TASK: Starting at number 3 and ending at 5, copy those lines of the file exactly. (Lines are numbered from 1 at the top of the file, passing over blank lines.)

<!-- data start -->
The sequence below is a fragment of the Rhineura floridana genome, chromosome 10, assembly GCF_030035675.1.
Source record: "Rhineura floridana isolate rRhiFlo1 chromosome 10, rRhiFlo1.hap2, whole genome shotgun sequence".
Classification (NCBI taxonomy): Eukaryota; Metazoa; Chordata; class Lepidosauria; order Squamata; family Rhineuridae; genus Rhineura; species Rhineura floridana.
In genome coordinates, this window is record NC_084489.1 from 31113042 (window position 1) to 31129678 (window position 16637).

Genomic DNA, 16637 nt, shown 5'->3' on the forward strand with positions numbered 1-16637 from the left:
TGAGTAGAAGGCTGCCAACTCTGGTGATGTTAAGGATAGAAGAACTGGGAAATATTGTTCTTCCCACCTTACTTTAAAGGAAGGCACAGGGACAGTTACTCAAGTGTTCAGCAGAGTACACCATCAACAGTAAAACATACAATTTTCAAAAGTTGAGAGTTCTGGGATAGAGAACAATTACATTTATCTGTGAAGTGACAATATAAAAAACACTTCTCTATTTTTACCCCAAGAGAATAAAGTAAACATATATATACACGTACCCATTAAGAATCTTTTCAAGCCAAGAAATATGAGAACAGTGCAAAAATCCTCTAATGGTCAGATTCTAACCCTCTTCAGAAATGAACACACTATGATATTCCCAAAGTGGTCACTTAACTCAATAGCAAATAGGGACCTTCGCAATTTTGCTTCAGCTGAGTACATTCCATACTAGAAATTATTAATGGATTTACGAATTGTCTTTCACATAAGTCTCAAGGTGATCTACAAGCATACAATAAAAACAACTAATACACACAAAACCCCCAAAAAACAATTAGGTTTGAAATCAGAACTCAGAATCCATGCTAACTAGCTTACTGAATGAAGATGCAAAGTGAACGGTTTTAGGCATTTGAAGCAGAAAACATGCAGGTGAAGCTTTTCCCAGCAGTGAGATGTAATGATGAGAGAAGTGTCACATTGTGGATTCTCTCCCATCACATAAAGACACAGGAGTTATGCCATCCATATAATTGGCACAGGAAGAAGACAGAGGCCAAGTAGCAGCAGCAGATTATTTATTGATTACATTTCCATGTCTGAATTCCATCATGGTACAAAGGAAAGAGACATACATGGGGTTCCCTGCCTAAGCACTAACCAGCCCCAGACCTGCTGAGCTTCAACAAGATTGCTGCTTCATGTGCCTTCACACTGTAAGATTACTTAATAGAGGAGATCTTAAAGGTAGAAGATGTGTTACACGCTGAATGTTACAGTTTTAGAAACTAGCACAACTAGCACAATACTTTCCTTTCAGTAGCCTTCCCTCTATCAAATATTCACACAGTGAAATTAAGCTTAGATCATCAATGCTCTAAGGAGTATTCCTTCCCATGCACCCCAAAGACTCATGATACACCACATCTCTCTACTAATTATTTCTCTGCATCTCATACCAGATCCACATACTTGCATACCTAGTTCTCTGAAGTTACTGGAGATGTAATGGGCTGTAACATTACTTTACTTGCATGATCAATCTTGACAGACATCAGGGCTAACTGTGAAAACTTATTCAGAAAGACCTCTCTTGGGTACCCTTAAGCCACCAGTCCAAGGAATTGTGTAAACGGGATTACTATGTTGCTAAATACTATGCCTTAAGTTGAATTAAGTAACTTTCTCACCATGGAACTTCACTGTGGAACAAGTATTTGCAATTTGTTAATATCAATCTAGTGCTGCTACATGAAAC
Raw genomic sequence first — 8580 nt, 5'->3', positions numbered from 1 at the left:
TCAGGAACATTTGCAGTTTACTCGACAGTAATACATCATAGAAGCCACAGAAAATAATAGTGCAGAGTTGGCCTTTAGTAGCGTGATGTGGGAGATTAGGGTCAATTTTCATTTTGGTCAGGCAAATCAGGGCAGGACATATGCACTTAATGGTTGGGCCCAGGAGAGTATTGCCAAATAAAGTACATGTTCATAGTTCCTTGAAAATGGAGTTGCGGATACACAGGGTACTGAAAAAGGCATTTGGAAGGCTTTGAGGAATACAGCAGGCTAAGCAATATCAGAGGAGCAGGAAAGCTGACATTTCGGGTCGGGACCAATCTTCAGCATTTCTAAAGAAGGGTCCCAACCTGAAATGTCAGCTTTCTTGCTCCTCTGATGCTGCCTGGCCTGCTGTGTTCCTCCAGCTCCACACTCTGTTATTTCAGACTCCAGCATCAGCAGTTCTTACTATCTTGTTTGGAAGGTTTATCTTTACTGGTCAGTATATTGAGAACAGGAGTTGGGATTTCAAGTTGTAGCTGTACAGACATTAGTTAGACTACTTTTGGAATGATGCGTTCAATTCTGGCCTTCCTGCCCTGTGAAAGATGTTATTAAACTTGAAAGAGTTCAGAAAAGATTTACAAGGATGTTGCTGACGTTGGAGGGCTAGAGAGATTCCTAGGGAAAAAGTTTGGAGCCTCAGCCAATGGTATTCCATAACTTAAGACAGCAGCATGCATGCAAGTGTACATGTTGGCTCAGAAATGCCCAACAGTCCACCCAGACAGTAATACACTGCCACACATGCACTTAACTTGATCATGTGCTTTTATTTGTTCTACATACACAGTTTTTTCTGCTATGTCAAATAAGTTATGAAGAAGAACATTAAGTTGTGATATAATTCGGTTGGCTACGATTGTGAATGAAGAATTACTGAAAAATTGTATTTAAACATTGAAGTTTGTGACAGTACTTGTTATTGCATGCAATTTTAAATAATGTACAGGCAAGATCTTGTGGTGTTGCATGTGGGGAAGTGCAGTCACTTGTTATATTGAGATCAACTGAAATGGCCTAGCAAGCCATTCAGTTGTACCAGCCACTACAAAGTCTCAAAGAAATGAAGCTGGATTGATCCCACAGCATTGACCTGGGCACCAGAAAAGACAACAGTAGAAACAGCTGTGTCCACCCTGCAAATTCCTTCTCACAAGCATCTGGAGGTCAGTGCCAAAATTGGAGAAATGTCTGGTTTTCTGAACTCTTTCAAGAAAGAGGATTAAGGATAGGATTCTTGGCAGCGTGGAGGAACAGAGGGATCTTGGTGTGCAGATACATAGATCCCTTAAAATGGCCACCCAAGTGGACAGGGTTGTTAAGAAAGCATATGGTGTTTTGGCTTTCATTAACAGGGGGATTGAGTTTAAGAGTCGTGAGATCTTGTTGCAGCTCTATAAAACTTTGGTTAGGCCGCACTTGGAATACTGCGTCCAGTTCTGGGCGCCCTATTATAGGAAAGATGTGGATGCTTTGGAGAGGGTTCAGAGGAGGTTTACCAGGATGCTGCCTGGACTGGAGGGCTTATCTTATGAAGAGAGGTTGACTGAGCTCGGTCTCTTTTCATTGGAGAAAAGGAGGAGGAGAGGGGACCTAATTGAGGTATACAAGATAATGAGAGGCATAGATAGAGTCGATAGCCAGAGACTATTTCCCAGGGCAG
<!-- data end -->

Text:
Classification (NCBI taxonomy): Eukaryota; Metazoa; Chordata; class Lepidosauria; order Squamata; family Rhineuridae; genus Rhineura; species Rhineura floridana.
In genome coordinates, this window is record NC_084489.1 from 31113042 (window position 1) to 31129678 (window position 16637).

Genomic DNA, 16637 nt, shown 5'->3' on the forward strand with positions numbered 1-16637 from the left: